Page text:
MEMPHIS, Tenn. — Bryson DeChambeau hits tee shots farther than anyone else on the PGA Tour, thanks to his suddenly beefed-up physique and protein-heavy diet.
The six-time Tour winner is apparently no match for a few fire ants.
In Thursday’s opening round of the WGC-FedEx St. Jude Invitational at TPC Southwind, DeChambeau hit his tee shot into the trees down the left side of the par-4, 481-yard seventh hole. His tee shot came to rest on a few small sticks near the base of a tree.
DeChambeau was convinced his ball was sitting near a hill of fire ants — or a burrowing animal hole. He called PGA Tour rules official Ken Tackett to the scene, and then spent nearly three minutes trying to convince him that he was allowed a free drop under the rules.
“It’s a different color,” DeChambeau told Tackett. “It’s a different color. It looks like an ant hole — or ant area.”
USGA rule 16.2.a, the “Dangerous Animal Condition” rule, would permit DeChambeau to take relief. The rule says, “A ‘dangerous animal condition’ exists when a dangerous animal (such as poisonous snakes, stinging bees, alligators, fire ants or bears) near a ball could cause serious physical injury to the player if he or she had to play the ball as it lies.”
Tackett kneeled down and closely examined the dirt.
“I see the color difference,” Tackett said. “I just don’t see, Bryson, I don’t see … there’s a couple down there, but I don’t see fire ants.”
“Well, there was one that scrummed up over here,” DeChambeau explained. “It was here and then it scrummed up over here. I mean, it’s your call, but … “
“Yeah, I don’t see any fire ants in a sense that it would be, you know, a dangerous situation,” Tackett said.
Then DeChambeau tried to convince Tackett that there were two burrowing animal holes behind his ball.
“Anything right there?” DeChambeau asked. “What is this thing? There’s two of them.”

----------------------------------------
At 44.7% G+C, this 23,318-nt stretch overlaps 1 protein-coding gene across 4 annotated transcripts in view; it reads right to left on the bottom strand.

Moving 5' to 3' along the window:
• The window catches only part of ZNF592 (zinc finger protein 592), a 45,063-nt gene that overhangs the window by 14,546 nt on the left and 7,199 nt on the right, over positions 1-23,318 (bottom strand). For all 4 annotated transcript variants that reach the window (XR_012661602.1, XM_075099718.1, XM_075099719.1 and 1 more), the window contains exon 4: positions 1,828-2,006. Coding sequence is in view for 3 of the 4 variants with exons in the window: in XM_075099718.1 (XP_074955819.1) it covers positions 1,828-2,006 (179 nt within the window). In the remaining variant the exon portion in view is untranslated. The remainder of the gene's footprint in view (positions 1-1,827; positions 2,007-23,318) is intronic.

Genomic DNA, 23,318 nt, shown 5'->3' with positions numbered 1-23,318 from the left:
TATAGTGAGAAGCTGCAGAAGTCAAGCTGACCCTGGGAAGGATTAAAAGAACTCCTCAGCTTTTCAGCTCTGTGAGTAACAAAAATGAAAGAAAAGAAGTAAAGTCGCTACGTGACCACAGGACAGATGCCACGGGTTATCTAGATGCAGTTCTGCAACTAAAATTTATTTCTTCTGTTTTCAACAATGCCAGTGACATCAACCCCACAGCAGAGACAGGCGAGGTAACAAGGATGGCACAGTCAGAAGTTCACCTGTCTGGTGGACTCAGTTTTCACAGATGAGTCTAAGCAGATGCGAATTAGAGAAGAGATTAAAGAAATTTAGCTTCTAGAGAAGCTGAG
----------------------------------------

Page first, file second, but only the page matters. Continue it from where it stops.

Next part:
“I don’t see anything that would identify as to what it is to know that it’s an animal hole,” Tackett said.
“It is or it isn’t,” DeChambeau complained, “and there’s a red ant coming out of it, a couple of them.”
At that point, Tackett asked DeChambeau to take his stance as if he was going to hit his second shot.
“I mean, it doesn’t interfere with your stance anyway,” Tackett said. “It’s not an animal hole.”
DeChambeau ended up taking a double-bogey 6 on the hole. He birdied the ninth hole, his final hole of the round, to finish 3-under 67.
After his round, DeChambeau didn’t seem to disagree with the ruling.
“Yeah, that was weird,” he said. “So there was discolored dirt and I saw a couple red ants there and I was thinking, hmm, anthill, may get something or whatnot. Asked him and he was like, well, ‘It’s got to be, you know, kind of endangering you.’ And I was, just an anthill.
“So there was just discussion there and he didn’t think it was necessary for a drop. So I’m always going to respect the officials and go, ‘OK, no issue, that’s fine.’ Didn’t help that I had a really, really bad lie, too, but one of those — I had two twigs lodged in between my ball. Is what it is.”
Tackett was the same rules official who was on the scene when DeChambeau found one of his lost balls under a metal fence on the par-5 15th hole at Muirfield during the second round of the Memorial. DeChambeau unsuccessfully argued that his ball was still in bounds and asked for a second opinion, which was the same.
DeChambeau stomped off, made a quintuple-bogey 10 on the hole and missed the cut.